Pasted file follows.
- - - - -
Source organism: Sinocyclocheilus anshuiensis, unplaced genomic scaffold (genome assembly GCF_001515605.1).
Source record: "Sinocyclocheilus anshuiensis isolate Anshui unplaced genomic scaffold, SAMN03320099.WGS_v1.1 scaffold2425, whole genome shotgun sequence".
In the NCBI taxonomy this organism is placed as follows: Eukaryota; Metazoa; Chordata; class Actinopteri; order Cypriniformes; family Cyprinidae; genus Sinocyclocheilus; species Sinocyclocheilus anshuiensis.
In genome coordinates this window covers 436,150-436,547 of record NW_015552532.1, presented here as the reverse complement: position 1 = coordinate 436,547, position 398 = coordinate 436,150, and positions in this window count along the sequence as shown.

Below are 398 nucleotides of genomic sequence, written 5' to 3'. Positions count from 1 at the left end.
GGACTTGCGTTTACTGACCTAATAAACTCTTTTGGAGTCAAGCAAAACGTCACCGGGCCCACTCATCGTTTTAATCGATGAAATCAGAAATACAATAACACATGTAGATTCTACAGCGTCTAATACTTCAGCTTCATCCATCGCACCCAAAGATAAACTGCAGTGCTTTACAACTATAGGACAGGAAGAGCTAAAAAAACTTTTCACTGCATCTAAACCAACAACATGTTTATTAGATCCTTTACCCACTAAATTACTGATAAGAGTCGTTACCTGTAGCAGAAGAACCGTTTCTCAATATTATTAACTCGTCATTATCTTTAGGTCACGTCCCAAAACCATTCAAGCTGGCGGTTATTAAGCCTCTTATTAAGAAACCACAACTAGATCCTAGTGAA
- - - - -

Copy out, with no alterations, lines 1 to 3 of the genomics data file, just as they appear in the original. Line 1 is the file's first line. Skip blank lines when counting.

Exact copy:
Source organism: Sinocyclocheilus anshuiensis, unplaced genomic scaffold (genome assembly GCF_001515605.1).
Source record: "Sinocyclocheilus anshuiensis isolate Anshui unplaced genomic scaffold, SAMN03320099.WGS_v1.1 scaffold2425, whole genome shotgun sequence".
In the NCBI taxonomy this organism is placed as follows: Eukaryota; Metazoa; Chordata; class Actinopteri; order Cypriniformes; family Cyprinidae; genus Sinocyclocheilus; species Sinocyclocheilus anshuiensis.